Bridging the gap between microbiology and chemistry in built environments
Prof. Sarah Haines, Assistant Professor
Department of Civil & Mineral Engineering
University of Toronto
We spend the majority of our time indoors where the built environment has important implications for human health, particularly for those with asthma. Asthma disproportionately impacts low-socioeconomic communities due to poor quality housing associated with mold and moisture exposure. One of the main exposures to mold in housing is through the resuspension of floor dust. Microbes grow in carpet dust at elevated relative humidity conditions and release microbial volatile organic compounds (mVOCs). However, we do not know how the influence of moisture may drive species composition and chemical emissions from microbes in dust and on common building materials. Understanding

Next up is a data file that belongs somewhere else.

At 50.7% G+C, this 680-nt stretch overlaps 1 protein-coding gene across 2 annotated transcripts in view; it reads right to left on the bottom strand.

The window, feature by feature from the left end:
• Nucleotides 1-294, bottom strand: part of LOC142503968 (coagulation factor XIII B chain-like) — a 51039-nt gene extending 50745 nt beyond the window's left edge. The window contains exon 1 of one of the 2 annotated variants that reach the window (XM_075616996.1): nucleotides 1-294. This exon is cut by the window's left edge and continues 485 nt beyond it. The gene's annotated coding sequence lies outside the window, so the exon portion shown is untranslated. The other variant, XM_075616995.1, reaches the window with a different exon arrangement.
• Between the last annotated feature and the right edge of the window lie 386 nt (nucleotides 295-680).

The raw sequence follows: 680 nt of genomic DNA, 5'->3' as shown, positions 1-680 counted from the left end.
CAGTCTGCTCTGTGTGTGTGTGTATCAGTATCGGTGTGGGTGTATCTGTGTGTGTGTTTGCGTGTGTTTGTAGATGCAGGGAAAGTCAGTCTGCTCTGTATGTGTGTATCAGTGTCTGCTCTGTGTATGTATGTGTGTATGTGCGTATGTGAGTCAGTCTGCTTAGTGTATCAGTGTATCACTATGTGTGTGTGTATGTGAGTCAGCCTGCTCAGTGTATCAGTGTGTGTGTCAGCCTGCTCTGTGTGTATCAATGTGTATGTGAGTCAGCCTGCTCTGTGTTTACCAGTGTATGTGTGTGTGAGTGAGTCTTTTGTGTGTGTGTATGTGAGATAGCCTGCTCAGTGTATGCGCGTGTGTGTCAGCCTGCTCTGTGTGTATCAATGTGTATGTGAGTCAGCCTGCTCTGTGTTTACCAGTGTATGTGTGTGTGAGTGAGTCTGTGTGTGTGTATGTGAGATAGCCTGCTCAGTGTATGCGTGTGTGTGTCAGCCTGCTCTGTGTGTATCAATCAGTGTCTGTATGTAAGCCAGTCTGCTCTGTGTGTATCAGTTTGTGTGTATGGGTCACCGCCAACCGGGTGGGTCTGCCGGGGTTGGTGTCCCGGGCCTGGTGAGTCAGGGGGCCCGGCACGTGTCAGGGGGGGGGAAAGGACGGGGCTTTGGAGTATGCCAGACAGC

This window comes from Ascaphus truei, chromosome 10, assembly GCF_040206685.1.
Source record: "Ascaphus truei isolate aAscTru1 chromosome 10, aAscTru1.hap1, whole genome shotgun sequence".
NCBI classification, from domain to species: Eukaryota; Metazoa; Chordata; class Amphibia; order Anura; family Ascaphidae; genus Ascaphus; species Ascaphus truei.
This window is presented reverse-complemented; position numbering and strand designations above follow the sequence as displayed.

these interactions in the indoor environment is the next frontier in environmental engineering and has the potential to lead to substantial improvements in public health.
Utilizing cutting edge techniques, my work has ranged from collecting dust in carpet from homes in Ohio to analyzing dust particles from the International Space Station. Ultimately, results from my work have demonstrated that microbial growth can be quantitatively modeled in buildings, and for the first time demonstrated interactions between chemicals and microbes in house dust under elevated relative humidity conditions. My future work will link climate change, social justice, and viruses to contribute to healthy indoor environments.
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